The Following is a Review from Donaghe Books’ Independent Gay Writer Newsletter
BY Elizabeth Conley
How many times has the argument been made that homosexuality violates the law of God because it allegedly says so in the Bible? This supposed biblical prohibition is most often cited as reason enough for society to not validate and recognize same-sex relationships. In his thesis, Lord Given Lovers, Christopher Hubble attempts to prove, through detailed explanations of translations from the ancient Hebrew text, that same-sex love does not violate God’s Law. Hubble believes that GLBT people will never be able to take their rightful place in society until all the religious, biblical objections to same-sex union can be answered in satisfactory, theological terms. Hubble argues it is clearly written in the Bible (1 and 2 Samuel) that the Lord did validate, and sanctify, the intimate relationship of David and Jonathan.
At the start of the biblical story, David is a young shepherd with a kind and loving heart. Because of his strong character, God visited him and chose him to be the second king of Israel. After the Lord’s visit, David (now divine) was filled with confidence and became aware that “the Lord was with him.” David served as a musician and arms-bearer in the court of Saul, Israel’s first king. Saul’s son, Jonathan, and David fell in love.
David’s military exploits began in a battle with the Philistines, at which time he killed the infamous Goliath. After this military success, David was socially elevated and became known as a noble warrior, loved and respected by all. The public adulation made Saul jealous, but he realized David had a legitimate claim to the throne. Saul wanted Jonathan to be his successor to the throne and considered David a distraction. Saul plotted to kill David on various occasions. Jonathan, always protecting David, intervened once too often and Saul attempted to kill his own son. Jonathan had given up his father’s aspirations for him because of his love for David. In a public, symbolic act, Jonathan gave his robes and weapons to David. With this act, Jonathan devoted his life to defending and assisting David. Unfortunately, Saul and Jonathan both died fighting the Philistines. David became the second King of Israel.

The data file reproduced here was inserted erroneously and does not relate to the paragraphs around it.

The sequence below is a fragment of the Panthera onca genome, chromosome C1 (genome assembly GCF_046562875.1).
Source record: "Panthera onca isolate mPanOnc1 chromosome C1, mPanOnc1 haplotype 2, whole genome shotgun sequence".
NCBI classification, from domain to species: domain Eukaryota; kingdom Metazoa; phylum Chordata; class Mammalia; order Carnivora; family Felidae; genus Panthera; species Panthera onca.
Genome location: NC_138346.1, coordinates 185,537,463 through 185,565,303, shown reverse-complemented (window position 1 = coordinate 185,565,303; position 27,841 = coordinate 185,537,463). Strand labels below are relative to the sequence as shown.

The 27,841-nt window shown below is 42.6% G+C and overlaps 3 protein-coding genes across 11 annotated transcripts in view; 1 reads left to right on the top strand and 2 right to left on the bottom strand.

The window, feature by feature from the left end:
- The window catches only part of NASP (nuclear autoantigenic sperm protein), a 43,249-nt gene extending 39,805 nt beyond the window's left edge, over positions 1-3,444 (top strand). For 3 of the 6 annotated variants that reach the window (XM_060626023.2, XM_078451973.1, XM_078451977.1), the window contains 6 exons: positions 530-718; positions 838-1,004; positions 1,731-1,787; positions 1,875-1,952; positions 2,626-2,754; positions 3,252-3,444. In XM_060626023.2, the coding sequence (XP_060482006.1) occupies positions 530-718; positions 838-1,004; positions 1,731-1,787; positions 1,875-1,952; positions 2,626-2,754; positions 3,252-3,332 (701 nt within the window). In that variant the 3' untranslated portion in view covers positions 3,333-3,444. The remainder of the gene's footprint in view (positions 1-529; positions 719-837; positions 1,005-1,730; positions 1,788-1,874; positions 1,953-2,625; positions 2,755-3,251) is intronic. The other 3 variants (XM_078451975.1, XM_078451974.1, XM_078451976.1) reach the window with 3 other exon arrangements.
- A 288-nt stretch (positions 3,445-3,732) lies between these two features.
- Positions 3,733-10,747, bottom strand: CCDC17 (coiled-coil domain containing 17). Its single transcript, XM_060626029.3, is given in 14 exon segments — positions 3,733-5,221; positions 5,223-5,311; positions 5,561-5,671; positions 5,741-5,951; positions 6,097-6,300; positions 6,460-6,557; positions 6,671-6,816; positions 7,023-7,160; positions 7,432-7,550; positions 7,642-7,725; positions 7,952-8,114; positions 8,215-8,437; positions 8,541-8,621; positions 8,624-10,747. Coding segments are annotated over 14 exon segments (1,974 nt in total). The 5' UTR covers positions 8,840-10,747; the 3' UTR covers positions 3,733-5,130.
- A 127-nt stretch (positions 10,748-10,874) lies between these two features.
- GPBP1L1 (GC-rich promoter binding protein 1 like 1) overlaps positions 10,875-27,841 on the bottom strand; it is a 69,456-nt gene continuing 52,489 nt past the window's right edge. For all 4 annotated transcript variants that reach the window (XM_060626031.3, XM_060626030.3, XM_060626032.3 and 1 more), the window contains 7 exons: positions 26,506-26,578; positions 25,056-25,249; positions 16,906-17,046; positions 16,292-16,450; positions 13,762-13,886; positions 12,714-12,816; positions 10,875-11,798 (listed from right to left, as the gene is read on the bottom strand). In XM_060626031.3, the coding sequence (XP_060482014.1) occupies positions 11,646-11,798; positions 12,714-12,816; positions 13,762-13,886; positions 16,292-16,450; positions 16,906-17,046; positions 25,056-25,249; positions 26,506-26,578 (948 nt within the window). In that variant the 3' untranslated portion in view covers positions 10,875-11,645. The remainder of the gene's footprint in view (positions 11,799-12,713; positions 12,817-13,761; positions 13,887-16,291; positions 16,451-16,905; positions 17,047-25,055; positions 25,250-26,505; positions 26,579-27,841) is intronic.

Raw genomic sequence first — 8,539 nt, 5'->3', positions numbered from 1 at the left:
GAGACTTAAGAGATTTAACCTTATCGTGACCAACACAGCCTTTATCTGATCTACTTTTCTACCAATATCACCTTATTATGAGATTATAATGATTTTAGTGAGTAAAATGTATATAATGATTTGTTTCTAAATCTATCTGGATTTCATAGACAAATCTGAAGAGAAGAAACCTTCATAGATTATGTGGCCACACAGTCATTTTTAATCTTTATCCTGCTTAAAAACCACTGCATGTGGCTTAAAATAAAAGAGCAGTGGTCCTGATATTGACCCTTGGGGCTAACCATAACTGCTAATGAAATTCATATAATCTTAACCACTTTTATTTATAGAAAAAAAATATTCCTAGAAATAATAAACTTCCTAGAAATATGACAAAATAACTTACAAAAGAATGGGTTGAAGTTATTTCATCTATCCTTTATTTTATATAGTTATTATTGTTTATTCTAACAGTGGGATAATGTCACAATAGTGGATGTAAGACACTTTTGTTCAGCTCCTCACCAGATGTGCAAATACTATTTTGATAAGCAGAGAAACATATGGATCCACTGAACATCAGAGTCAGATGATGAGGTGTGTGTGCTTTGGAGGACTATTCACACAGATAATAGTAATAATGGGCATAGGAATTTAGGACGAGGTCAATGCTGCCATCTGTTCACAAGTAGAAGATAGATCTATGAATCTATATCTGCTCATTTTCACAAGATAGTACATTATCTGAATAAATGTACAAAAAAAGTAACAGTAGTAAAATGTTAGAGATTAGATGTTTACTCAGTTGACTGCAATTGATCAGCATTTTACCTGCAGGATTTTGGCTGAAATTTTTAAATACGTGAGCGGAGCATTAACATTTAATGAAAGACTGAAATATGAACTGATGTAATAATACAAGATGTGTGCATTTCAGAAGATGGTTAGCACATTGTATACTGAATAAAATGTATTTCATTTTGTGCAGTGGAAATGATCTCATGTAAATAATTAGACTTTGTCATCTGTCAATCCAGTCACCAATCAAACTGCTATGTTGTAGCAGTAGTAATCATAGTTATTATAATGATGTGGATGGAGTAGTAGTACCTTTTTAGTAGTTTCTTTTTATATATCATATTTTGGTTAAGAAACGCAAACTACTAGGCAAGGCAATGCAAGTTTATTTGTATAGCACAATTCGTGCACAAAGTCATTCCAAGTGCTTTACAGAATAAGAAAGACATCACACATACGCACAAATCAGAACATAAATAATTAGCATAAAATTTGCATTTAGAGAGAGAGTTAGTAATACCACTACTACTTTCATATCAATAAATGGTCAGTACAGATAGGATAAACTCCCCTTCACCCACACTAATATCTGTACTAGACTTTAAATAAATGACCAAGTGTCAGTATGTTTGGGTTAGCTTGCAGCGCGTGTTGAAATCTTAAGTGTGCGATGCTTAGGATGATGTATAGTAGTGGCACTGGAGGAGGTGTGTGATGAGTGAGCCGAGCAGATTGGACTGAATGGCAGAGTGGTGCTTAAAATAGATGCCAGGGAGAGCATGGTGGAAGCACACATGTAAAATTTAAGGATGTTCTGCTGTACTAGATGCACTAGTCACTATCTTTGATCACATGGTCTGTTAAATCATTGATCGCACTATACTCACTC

The power of his story lies in the fact that David was such a prominent figure in the Bible. Famous for slaying Goliath, David was also an ancestor of the Messiah and one of God’s chosen people. David authored many psalms, including Psalm 23, “The Lord is My Shepherd,” and, as King of Israel, was at the forefront of Israel’s early history.
Biblical passages quoted in Lord Given Lovers indicate that David and Jonathan had an open, honest, faithful, and public relationship. One such passage is David’s eulogy to Jonathan, which begins with the familiar, “Oh how the mighty have fallen…” and continues, “You have been very pleasant to me. Your love to me was more wonderful than the love of a woman.” Their same-sex union was not only acceptable in the then-contemporary Israelite culture, theirs was a same-sex coupling spoken of in the Bible as a binding of souls, therefore a sacred union. God was witness to this union, just as modern day clergy, or lay officials, are also “witnesses” when two people exchange vows in a marriage ceremony. Validating David’s divinity, and therefore his relationship with Jonathan, is the statement, repeated many times throughout Samuel, “the Lord was with him.”
Lord Given Lovers is written in sections, each section building on the last, delving deeper into the meanings of the biblical passages that depict the lives of the “divine queers” - the author’s words, not mine. Optional activities for study and discussion are found at the end of each section. The activities suggest ways to improve the plight of GLBT people today by emulating the open and honest way David and Jonathan lived their lives. While rich with historical detail, there is no mistaking that this book is a religious treatise, written by a religious gay man, and it can get a bit preachy at times.